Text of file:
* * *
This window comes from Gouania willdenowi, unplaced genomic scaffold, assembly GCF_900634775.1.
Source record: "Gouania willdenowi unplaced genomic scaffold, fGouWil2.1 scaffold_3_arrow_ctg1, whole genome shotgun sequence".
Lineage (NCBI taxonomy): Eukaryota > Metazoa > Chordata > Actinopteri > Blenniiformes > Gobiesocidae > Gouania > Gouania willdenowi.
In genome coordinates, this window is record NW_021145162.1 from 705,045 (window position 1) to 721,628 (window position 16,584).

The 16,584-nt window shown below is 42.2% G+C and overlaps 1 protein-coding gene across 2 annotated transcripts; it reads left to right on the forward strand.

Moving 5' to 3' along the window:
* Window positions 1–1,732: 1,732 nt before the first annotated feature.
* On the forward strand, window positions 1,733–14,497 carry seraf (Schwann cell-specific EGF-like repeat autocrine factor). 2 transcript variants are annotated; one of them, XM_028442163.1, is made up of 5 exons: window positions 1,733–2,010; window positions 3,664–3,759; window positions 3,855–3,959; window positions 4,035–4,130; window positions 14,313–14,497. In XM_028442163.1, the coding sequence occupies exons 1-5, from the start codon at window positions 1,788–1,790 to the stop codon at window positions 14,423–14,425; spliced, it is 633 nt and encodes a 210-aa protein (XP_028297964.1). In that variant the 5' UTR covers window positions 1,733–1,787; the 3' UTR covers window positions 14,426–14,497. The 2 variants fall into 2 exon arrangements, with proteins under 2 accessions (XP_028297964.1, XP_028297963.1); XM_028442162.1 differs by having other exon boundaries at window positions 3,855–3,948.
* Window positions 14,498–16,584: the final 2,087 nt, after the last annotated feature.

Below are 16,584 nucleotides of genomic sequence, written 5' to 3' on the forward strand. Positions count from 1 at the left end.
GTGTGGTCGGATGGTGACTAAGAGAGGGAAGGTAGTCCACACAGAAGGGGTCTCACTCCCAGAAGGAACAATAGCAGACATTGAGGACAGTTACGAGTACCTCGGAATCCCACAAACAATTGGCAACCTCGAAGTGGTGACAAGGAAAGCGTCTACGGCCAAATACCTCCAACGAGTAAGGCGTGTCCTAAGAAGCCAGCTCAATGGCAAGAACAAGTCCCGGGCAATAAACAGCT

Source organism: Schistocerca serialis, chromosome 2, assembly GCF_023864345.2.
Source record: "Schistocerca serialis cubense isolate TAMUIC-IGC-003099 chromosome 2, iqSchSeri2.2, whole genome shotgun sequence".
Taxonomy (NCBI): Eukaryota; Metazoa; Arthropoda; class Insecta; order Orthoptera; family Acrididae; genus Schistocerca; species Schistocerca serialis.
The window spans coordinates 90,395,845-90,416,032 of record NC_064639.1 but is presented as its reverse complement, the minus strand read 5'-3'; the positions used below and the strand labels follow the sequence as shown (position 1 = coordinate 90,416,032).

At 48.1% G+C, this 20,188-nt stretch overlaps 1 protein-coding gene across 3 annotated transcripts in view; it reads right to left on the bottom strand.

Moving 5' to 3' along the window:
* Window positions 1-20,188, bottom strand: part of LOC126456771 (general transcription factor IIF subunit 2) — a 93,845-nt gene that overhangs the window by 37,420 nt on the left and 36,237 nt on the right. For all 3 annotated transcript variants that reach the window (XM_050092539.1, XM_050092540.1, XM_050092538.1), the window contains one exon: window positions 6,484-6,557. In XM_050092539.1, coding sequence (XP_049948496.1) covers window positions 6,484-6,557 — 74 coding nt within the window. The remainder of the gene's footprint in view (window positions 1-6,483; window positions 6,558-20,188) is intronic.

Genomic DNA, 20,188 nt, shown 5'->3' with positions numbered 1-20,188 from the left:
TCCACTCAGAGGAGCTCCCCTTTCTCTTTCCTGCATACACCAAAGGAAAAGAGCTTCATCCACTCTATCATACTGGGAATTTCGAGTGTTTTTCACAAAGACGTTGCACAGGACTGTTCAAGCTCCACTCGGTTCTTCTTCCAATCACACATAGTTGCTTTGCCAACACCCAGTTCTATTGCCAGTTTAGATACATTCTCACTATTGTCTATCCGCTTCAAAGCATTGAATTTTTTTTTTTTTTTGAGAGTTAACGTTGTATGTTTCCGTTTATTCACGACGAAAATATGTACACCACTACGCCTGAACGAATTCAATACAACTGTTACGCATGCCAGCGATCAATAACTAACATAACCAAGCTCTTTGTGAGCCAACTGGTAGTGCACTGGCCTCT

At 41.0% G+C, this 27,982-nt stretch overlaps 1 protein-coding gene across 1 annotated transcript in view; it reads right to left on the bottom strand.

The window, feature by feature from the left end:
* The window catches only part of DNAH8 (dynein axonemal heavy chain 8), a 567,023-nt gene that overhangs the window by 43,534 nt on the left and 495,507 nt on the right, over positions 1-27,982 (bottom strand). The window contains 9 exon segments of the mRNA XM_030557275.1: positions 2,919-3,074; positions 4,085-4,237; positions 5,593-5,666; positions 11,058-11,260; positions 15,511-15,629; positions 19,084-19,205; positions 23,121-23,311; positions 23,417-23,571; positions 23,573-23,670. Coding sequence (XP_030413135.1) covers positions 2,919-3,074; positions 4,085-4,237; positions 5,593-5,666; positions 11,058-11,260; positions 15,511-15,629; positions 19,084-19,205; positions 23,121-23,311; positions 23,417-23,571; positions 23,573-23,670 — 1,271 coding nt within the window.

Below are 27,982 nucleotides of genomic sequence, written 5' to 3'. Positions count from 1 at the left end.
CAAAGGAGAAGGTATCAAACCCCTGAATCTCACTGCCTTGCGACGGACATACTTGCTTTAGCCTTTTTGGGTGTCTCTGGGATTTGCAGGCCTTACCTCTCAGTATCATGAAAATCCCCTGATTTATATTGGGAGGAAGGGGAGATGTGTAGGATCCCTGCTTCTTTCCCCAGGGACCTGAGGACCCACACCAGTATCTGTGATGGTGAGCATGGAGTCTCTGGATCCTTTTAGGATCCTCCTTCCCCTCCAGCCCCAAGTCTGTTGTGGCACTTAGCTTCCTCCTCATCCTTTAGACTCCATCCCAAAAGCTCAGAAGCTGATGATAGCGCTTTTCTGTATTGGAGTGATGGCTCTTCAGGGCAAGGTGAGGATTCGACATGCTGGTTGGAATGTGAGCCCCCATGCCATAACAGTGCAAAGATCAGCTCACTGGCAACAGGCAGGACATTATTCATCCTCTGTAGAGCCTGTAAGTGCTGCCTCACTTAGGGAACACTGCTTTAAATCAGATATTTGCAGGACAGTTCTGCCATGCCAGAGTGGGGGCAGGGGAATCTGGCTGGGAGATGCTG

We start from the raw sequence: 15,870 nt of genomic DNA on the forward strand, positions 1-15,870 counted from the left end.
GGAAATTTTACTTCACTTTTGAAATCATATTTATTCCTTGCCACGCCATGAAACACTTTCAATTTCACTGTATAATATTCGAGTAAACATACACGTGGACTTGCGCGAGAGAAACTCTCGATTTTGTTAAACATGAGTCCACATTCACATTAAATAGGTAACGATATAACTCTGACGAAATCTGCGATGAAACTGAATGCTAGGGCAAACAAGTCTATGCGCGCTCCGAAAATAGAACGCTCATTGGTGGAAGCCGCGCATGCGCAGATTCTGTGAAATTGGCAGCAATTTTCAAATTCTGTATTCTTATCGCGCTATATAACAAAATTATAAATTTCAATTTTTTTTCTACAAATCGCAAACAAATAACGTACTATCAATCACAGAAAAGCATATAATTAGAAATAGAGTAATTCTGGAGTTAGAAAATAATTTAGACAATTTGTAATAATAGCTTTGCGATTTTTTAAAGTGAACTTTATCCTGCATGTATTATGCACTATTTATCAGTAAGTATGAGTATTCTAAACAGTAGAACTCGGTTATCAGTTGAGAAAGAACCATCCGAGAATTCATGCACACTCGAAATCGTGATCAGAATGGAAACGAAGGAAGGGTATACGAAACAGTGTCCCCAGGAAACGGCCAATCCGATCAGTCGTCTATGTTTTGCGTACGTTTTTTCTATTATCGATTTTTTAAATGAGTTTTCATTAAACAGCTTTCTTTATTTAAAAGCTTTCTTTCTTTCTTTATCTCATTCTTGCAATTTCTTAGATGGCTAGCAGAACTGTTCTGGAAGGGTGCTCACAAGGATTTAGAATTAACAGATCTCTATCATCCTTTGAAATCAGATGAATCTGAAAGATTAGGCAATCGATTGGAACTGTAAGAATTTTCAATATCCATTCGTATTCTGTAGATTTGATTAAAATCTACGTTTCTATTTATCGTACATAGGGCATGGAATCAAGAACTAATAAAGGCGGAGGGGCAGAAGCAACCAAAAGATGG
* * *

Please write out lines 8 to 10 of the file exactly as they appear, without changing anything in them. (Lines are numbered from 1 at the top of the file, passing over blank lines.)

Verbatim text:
* On the forward strand, window positions 1,733–14,497 carry seraf (Schwann cell-specific EGF-like repeat autocrine factor). 2 transcript variants are annotated; one of them, XM_028442163.1, is made up of 5 exons: window positions 1,733–2,010; window positions 3,664–3,759; window positions 3,855–3,959; window positions 4,035–4,130; window positions 14,313–14,497. In XM_028442163.1, the coding sequence occupies exons 1-5, from the start codon at window positions 1,788–1,790 to the stop codon at window positions 14,423–14,425; spliced, it is 633 nt and encodes a 210-aa protein (XP_028297964.1). In that variant the 5' UTR covers window positions 1,733–1,787; the 3' UTR covers window positions 14,426–14,497. The 2 variants fall into 2 exon arrangements, with proteins under 2 accessions (XP_028297964.1, XP_028297963.1); XM_028442162.1 differs by having other exon boundaries at window positions 3,855–3,948.
* Window positions 14,498–16,584: the final 2,087 nt, after the last annotated feature.

Below are 16,584 nucleotides of genomic sequence, written 5' to 3' on the forward strand. Positions count from 1 at the left end.